Google lists. There are thousands of lists of “best twitter accounts” out there. Simply search for one that’s relevant to your interests.

Use your recommendations. Twitter tries to help you find accounts to follow, too. Look to the right side of your account to get your recommended accounts to follow.

See who people are following. One of the best and most simple ways to find people to follow is to take an account you like or find particularly useful, and go through the list of who they’re following. Chances are good you’ll find some people or organizations you want to follow, too.

The best thing about this process is that if an account doesn’t turn out to be of interest you can simply unfollow and stop seeing all those boring tweets. It’s also a good idea not to follow too many people, unless you organize your follows into lists, as this can make it hard to see some of the content that’s been shared. There will simply be too much, you’ll get overwhelmed, and you might turn away from the platform altogether.

What Do You Tweet?

So we’ve covered how to read what other people are tweeting, but part of networking is putting yourself out there, so you’ll also need to compose your own tweets. Twitter limits your tweets to 240 characters, but you can also add in links and pictures. And if you need more than just that allotted amount, you can create a tweet thread. Here are some ideas to get you started:

Ask questions. You have questions, people have answers. Ask people about using tech or techniques in the classroom. Ask about their research. Send your queries out into the Twitterverse. Whatever you’re interested in, ask about it!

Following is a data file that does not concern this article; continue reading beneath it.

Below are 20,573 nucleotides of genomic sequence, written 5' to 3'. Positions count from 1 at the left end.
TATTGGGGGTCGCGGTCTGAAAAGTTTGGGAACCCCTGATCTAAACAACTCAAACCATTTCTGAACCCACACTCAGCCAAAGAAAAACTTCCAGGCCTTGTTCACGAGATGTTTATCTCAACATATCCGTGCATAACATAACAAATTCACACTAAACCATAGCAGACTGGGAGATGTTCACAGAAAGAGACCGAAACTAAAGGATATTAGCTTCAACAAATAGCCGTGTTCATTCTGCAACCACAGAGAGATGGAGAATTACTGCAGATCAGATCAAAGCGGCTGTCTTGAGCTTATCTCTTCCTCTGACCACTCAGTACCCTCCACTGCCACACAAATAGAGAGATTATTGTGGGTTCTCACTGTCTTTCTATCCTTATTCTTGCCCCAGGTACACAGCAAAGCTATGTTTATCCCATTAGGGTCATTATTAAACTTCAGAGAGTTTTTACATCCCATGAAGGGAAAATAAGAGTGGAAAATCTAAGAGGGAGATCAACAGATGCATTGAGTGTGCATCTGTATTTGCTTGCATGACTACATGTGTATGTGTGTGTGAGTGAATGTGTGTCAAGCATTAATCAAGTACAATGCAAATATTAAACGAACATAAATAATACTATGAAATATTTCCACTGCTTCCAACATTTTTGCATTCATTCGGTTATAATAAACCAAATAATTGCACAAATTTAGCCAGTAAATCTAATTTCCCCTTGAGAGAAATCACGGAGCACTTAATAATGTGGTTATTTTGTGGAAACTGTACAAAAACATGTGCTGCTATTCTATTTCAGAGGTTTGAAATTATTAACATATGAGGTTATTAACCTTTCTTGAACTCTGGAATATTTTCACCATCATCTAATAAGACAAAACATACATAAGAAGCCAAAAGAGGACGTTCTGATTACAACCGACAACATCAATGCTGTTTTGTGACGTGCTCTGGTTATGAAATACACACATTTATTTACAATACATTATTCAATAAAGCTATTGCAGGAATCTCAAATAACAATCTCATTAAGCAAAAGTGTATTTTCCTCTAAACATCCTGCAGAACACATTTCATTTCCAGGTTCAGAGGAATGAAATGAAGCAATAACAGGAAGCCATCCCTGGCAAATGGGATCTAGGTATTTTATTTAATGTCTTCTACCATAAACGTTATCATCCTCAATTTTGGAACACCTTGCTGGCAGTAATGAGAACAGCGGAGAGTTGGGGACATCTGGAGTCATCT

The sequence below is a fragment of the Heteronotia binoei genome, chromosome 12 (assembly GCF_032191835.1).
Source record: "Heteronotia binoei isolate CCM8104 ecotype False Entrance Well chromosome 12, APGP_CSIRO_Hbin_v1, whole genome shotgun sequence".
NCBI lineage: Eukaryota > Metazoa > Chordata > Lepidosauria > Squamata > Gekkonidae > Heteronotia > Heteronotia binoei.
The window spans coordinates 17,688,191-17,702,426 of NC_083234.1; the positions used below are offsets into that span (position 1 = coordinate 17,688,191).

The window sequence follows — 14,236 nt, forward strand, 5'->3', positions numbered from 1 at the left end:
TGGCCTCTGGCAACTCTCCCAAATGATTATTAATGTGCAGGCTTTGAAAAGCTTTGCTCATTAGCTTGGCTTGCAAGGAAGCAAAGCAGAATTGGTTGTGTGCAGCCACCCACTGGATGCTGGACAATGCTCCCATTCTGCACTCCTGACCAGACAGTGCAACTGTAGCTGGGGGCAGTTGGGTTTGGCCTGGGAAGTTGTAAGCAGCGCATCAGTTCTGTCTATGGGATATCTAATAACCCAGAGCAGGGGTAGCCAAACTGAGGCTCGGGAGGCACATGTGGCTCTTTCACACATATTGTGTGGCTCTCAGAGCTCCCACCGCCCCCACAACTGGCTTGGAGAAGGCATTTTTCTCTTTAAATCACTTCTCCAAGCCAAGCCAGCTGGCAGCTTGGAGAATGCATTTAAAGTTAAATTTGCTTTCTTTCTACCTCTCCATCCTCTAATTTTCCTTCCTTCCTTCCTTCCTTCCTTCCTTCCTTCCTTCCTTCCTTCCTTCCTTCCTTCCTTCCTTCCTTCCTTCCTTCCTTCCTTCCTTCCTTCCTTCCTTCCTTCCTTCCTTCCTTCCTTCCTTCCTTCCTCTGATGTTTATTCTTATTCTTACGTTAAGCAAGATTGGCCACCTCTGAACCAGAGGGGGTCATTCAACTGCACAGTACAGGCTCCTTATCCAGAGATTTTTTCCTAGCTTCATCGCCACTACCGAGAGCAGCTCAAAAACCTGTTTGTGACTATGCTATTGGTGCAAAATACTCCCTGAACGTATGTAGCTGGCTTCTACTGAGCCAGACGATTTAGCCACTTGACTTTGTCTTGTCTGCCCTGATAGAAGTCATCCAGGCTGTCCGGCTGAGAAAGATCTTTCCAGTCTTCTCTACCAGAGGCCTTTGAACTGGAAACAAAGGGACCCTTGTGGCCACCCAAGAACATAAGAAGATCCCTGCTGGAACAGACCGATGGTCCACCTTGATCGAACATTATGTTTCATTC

Share your own research/ experiences. Working on something pretty cool? Found an amazing way to teach a particular lesson? Sharing these kinds of things is what Twitter is all about.

Talk up things you like. Twitter is a great place to share what you love. This can mean tech tools, articles, amazing colleagues, news about your institution—anything!  

Retweet. Can’t think of anything to say? There’s no shame in retweeting! If you find something great that someone else has said or shared, retweet away. This is actually a great way to build relationships and start discussions on twitter.

Offer advice to others. Social media is all about being social, so offer suggestions and advice to those in your professional network, especially when they post requests for help!

Get visual. Twitter also allows users to post pictures, so instead of just talking about something, take a pic!

Live Tweet. One of the fun things about using Twitter is being able to live tweet events as they happen. This works well at conferences, watching movies, presentations, and things where it’s fun to get a running commentary of what’s going on.

And Finally, Some Twittiquette

If you want to be a good community member, it’s key to follow some Twitter guidelines!

Don’t overtweet. You don’t need to tweet more than a few times a day unless you’re live-tweeting an event or engaging in a conversation with someone else.

Know how to hashtag. Hashtags go in the middle or end of a tweet, not at the beginning and should be use judiously.

Keep private discussions in the direct messages. Anything you wouldn’t want the world to know about should stay in your DMs.

Tag with care. Make sure that when you tag people in tweets, that you’re engaging them in a professional way.

And that’s it! Hopefully this inspires you to set up your own Twitter account and to use it to reach out to those in your professional community to stay in touch. If you need any help, please let us know!